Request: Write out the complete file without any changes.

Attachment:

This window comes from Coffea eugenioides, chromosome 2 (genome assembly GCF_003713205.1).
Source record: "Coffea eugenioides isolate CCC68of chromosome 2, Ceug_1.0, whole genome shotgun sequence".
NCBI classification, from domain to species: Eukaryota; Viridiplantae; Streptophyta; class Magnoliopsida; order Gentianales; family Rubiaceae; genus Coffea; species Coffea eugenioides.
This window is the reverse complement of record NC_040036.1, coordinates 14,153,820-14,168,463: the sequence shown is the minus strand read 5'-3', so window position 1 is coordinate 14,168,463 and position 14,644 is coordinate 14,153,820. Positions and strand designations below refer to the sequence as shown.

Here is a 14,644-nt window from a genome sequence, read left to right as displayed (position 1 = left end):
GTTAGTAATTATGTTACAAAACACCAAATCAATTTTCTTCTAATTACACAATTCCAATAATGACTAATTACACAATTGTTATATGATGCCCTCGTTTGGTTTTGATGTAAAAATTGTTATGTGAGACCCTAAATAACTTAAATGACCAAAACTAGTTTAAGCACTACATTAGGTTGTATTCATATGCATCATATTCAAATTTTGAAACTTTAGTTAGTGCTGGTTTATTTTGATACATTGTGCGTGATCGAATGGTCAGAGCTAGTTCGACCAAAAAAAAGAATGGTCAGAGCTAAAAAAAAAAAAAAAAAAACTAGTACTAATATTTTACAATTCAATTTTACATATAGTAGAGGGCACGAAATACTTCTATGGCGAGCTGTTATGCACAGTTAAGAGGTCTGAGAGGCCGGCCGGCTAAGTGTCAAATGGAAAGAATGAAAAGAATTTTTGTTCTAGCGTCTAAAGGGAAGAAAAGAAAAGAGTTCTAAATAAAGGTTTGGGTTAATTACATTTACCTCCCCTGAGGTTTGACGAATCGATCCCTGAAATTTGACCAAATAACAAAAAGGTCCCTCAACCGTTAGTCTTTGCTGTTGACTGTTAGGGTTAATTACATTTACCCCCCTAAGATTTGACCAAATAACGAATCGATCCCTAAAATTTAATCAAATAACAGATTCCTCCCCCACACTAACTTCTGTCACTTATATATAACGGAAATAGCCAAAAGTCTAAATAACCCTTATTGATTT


This window comes from Coffea eugenioides, chromosome 2 (genome assembly GCF_003713205.1).
Source record: "Coffea eugenioides isolate CCC68of chromosome 2, Ceug_1.0, whole genome shotgun sequence".
NCBI classification, from domain to species: Eukaryota; Viridiplantae; Streptophyta; class Magnoliopsida; order Gentianales; family Rubiaceae; genus Coffea; species Coffea eugenioides.
This window is the reverse complement of record NC_040036.1, coordinates 14,153,820-14,168,463: the sequence shown is the minus strand read 5'-3', so window position 1 is coordinate 14,168,463 and position 14,644 is coordinate 14,153,820. Positions and strand designations below refer to the sequence as shown.

Here is a 14,644-nt window from a genome sequence, read left to right as displayed (position 1 = left end):
GTTAGTAATTATGTTACAAAACACCAAATCAATTTTCTTCTAATTACACAATTCCAATAATGACTAATTACACAATTGTTATATGATGCCCTCGTTTGGTTTTGATGTAAAAATTGTTATGTGAGACCCTAAATAACTTAAATGACCAAAACTAGTTTAAGCACTACATTAGGTTGTATTCATATGCATCATATTCAAATTTTGAAACTTTAGTTAGTGCTGGTTTATTTTGATACATTGTGCGTGATCGAATGGTCAGAGCTAGTTCGACCAAAAAAAAGAATGGTCAGAGCTAAAAAAAAAAAAAAAAAAACTAGTACTAATATTTTACAATTCAATTTTACATATAGTAGAGGGCACGAAATACTTCTATGGCGAGCTGTTATGCACAGTTAAGAGGTCTGAGAGGCCGGCCGGCTAAGTGTCAAATGGAAAGAATGAAAAGAATTTTTGTTCTAGCGTCTAAAGGGAAGAAAAGAAAAGAGTTCTAAATAAAGGTTTGGGTTAATTACATTTACCTCCCCTGAGGTTTGACGAATCGATCCCTGAAATTTGACCAAATAACAAAAAGGTCCCTCAACCGTTAGTCTTTGCTGTTGACTGTTAGGGTTAATTACATTTACCCCCCTAAGATTTGACCAAATAACGAATCGATCCCTAAAATTTAATCAAATAACAGATTCCTCCCCCACACTAACTTCTGTCACTTATATATAACGGAAATAGCCAAAAGTCTAAATAACCCTTATTGATTT